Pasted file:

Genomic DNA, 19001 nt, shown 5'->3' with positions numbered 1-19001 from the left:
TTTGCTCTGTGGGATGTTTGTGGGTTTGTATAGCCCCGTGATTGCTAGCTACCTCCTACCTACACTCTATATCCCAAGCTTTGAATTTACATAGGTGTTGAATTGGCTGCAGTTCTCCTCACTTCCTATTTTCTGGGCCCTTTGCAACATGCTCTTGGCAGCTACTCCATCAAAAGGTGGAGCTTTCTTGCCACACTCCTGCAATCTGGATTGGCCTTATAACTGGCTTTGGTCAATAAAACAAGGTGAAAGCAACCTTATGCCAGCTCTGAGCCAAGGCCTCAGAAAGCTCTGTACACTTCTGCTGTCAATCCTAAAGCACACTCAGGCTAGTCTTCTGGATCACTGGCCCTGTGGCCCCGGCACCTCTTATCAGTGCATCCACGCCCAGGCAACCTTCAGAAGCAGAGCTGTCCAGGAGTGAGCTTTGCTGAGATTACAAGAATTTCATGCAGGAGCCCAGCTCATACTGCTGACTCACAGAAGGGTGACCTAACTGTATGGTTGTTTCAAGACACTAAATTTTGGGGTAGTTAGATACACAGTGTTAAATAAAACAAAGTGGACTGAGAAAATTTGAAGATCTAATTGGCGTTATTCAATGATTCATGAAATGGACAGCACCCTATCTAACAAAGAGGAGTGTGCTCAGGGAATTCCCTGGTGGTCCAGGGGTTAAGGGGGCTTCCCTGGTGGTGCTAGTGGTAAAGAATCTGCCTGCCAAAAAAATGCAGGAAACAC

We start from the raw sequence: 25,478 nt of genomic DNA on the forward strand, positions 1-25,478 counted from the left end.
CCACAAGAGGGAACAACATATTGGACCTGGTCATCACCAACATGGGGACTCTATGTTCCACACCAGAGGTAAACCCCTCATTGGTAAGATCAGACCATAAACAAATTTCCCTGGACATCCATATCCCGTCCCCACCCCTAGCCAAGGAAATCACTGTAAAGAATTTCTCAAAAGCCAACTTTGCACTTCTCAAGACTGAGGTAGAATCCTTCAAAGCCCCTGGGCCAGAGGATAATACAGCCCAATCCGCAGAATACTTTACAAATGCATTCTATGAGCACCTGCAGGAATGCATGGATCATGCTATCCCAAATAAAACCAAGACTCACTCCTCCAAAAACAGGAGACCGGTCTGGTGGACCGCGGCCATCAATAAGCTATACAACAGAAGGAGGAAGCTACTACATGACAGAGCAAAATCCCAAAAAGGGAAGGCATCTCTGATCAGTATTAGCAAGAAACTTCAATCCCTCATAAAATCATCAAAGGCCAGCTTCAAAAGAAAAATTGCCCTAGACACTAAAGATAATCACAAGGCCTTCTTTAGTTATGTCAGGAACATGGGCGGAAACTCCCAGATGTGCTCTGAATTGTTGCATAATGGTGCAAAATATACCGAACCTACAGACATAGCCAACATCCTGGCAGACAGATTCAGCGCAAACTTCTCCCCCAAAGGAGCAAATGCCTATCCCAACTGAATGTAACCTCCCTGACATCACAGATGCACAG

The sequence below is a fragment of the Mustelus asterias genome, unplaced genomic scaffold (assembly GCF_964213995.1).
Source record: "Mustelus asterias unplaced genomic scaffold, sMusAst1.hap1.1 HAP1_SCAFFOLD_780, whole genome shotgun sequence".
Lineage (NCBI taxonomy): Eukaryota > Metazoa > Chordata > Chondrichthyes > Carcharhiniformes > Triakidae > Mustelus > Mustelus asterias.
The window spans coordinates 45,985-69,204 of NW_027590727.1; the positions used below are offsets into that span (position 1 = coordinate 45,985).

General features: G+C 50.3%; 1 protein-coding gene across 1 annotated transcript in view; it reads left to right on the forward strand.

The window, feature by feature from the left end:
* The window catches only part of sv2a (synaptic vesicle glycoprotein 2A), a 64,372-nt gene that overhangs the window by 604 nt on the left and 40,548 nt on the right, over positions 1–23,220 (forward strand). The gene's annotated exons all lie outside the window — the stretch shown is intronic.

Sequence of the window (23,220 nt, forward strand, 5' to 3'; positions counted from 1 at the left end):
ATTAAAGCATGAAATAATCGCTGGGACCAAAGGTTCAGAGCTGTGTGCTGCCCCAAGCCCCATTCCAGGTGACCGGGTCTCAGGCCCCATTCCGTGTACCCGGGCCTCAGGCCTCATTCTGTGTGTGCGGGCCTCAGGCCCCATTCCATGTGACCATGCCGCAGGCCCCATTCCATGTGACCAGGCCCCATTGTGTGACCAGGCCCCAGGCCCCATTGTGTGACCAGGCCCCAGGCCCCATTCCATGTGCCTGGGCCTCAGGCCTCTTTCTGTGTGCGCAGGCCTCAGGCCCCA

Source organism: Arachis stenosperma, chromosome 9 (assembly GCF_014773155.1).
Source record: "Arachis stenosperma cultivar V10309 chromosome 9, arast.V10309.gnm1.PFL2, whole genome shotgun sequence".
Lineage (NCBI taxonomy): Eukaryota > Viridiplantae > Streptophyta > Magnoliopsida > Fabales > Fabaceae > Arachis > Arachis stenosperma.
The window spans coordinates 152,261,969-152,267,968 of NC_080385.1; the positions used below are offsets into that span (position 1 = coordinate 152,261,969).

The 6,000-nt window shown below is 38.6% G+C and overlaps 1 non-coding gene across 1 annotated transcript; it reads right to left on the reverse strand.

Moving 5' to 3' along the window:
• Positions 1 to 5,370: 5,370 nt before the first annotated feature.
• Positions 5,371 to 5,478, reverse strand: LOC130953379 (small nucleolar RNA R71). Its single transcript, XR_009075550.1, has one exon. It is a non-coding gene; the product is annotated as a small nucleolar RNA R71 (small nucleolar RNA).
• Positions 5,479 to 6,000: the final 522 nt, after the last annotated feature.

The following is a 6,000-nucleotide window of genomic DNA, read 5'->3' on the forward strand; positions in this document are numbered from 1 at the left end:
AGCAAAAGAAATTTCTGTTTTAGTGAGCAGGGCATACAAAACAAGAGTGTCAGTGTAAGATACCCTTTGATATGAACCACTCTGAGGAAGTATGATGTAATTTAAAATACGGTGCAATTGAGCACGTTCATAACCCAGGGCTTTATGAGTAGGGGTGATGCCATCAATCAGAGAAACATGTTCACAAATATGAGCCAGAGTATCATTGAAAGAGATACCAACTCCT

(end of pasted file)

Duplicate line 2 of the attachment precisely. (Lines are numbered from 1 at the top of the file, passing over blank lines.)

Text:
TTTGCTCTGTGGGATGTTTGTGGGTTTGTATAGCCCCGTGATTGCTAGCTACCTCCTACCTACACTCTATATCCCAAGCTTTGAATTTACATAGGTGTTGAATTGGCTGCAGTTCTCCTCACTTCCTATTTTCTGGGCCCTTTGCAACATGCTCTTGGCAGCTACTCCATCAAAAGGTGGAGCTTTCTTGCCACACTCCTGCAATCTGGATTGGCCTTATAACTGGCTTTGGTCAATAAAACAAGGTGAAAGCAACCTTATGCCAGCTCTGAGCCAAGGCCTCAGAAAGCTCTGTACACTTCTGCTGTCAATCCTAAAGCACACTCAGGCTAGTCTTCTGGATCACTGGCCCTGTGGCCCCGGCACCTCTTATCAGTGCATCCACGCCCAGGCAACCTTCAGAAGCAGAGCTGTCCAGGAGTGAGCTTTGCTGAGATTACAAGAATTTCATGCAGGAGCCCAGCTCATACTGCTGACTCACAGAAGGGTGACCTAACTGTATGGTTGTTTCAAGACACTAAATTTTGGGGTAGTTAGATACACAGTGTTAAATAAAACAAAGTGGACTGAGAAAATTTGAAGATCTAATTGGCGTTATTCAATGATTCATGAAATGGACAGCACCCTATCTAACAAAGAGGAGTGTGCTCAGGGAATTCCCTGGTGGTCCAGGGGTTAAGGGGGCTTCCCTGGTGGTGCTAGTGGTAAAGAATCTGCCTGCCAAAAAAATGCAGGAAACAC